The Rhine flows south to north through the middle of Germany. It is over 1300 kilometers long; 65 kilometer of the Upper Middle portion is inscribed on the World Heritage List. The town of Rüdesheim is the starting point for downstream cruises. Not a single bridge connects both banks of the river along the World Heritage designated part of the River. The Rhine has served as a major transportation route for ferrying people, culture and goods for centuries.
This is the so-called mouse tower built in the 13th century for collecting taxes from passing ships. The advantages of being able to levy tolls and regulate the river traffic lead feudal overlords to fight between themselves for influence in the region. By the 14th century the number of toll gates in the area had reached 60.
Pfalzgrafenstein Castle is built on a sandbar. 20 customs officers once lived within its walls. The medieval castles conjure romantic notions, but were in fact built with practical purposes in mind: one of which was to levy taxes.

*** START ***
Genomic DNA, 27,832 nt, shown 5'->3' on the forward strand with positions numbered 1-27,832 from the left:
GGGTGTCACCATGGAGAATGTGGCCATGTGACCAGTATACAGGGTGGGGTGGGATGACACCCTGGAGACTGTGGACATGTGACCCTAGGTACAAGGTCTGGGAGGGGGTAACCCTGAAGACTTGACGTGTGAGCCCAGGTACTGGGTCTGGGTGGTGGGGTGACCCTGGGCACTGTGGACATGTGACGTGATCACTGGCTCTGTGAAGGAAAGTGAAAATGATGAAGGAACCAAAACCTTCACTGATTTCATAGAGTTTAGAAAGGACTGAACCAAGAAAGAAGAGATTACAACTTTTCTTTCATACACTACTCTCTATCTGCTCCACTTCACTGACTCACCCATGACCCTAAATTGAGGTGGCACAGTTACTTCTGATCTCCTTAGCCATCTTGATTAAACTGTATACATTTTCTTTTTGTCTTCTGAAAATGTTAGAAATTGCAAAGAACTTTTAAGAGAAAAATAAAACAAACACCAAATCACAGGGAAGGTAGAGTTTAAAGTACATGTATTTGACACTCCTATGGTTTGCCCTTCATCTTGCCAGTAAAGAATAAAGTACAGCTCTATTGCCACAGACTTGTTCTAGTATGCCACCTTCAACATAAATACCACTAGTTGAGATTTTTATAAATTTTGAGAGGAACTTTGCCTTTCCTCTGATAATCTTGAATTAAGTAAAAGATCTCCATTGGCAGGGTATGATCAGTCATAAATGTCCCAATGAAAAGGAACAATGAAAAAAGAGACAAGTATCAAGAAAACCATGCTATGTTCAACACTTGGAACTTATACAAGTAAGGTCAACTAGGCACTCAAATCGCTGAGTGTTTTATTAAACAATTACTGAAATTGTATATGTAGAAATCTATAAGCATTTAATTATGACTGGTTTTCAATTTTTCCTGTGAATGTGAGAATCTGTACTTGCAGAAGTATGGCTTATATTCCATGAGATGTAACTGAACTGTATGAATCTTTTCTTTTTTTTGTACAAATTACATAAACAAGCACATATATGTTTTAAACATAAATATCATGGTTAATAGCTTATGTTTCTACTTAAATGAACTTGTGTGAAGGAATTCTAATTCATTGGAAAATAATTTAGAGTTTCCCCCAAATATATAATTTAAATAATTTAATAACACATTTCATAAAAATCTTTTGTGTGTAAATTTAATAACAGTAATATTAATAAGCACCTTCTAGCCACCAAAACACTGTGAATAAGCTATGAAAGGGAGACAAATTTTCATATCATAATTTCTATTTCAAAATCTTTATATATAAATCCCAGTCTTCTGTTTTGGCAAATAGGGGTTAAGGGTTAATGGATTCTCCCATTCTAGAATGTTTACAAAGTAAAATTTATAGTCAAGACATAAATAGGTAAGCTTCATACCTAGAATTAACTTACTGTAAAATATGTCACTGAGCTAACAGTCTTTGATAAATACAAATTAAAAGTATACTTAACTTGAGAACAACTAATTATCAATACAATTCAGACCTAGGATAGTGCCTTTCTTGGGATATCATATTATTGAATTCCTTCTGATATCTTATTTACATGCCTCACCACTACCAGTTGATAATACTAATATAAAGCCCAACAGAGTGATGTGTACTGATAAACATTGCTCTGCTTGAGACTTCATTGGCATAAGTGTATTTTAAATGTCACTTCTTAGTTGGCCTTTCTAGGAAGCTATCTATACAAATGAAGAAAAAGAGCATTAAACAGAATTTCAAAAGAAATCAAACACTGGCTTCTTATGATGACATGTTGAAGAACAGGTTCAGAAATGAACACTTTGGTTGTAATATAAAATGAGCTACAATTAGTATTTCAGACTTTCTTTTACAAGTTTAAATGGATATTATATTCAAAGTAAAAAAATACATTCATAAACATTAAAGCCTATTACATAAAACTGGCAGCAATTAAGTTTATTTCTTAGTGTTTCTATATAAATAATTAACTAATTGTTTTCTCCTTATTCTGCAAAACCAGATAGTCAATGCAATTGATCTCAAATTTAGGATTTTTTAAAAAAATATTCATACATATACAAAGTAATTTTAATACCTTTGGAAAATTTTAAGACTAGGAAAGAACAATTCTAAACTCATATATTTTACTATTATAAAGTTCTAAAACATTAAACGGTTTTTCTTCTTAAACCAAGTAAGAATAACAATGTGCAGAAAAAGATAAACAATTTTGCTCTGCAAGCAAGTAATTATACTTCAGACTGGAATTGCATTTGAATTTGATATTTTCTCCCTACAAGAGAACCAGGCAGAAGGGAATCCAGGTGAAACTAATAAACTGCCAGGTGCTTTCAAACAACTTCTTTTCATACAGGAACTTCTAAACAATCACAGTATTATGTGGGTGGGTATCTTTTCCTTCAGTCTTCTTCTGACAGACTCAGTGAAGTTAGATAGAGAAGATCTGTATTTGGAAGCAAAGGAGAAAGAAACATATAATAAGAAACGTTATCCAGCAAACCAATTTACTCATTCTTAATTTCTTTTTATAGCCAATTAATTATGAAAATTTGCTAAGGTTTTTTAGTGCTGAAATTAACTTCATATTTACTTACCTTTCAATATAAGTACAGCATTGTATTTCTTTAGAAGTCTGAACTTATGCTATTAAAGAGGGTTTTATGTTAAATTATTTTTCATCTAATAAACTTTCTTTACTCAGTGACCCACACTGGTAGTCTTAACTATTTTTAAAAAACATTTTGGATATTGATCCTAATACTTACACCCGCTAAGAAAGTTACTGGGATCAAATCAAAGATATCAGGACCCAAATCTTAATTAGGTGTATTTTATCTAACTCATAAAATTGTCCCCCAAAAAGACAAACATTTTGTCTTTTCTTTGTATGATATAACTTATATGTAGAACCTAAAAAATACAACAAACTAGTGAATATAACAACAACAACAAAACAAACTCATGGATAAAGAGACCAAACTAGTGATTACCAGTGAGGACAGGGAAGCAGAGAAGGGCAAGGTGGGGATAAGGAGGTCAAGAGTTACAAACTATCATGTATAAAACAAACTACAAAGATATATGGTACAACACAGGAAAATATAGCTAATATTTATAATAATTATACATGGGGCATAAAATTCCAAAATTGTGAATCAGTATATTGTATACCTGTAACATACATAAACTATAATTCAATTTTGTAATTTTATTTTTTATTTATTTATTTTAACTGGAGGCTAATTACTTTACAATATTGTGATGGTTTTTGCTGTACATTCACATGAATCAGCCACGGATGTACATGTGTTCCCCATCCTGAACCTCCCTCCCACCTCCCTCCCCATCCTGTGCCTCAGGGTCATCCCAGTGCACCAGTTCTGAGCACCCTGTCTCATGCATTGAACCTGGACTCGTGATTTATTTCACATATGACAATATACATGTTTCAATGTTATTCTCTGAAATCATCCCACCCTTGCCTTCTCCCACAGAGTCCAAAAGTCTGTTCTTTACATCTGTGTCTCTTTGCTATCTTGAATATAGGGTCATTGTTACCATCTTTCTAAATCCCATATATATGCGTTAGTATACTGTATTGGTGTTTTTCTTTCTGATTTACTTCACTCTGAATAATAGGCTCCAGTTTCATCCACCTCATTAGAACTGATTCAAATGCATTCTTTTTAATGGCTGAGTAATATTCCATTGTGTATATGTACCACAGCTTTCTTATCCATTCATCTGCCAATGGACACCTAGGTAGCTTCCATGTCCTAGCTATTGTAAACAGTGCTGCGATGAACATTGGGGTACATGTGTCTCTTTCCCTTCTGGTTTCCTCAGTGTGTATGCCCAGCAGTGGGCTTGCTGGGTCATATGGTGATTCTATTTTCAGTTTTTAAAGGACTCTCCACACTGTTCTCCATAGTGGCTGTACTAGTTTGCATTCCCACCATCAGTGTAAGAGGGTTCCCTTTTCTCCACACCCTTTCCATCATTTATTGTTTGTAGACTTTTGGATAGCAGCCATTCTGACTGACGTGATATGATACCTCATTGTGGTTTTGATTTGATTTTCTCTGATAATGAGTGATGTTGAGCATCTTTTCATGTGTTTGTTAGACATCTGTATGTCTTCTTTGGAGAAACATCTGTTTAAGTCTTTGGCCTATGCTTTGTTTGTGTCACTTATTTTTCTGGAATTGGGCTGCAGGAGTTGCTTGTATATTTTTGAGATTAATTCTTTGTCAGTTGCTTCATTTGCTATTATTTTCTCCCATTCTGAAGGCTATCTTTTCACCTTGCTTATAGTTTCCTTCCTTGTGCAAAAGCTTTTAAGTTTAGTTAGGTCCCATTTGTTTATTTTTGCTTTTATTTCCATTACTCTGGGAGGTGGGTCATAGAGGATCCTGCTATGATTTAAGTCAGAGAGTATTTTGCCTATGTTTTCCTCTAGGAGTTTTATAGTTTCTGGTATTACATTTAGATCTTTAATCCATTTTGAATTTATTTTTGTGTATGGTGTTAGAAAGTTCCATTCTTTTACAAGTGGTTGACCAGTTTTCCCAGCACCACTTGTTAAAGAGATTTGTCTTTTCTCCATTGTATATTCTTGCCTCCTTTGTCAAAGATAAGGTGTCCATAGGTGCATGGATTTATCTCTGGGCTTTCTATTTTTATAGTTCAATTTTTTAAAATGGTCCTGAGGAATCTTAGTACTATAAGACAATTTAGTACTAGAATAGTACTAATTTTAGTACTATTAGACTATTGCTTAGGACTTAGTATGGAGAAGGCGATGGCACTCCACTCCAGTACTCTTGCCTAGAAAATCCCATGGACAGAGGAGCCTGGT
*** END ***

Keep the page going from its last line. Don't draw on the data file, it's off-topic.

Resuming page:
Marksburg Castle was built in the 13th century and retains much of its medieval character. It has never been destroyed. The castles cannons fired on vessels that did not have permission to go by. Knights who pledged their services to the master of the castle made it their home. The dining room windows were small and the thick walls broadened out into the room in a triangular shape to insure maximum protection.
This is Reichenstein Castle, once a den for a band of knight thieves who preyed on passing ships. Not all knights were chivalrous and some took advantage of their position. The castle was attacked in the 13th century to expel corrupt knights.
World Heritage status has ushered in a new phase for the Upper Middle Rhine. This landscape today fuels the imagination. It is a source of historical fascination.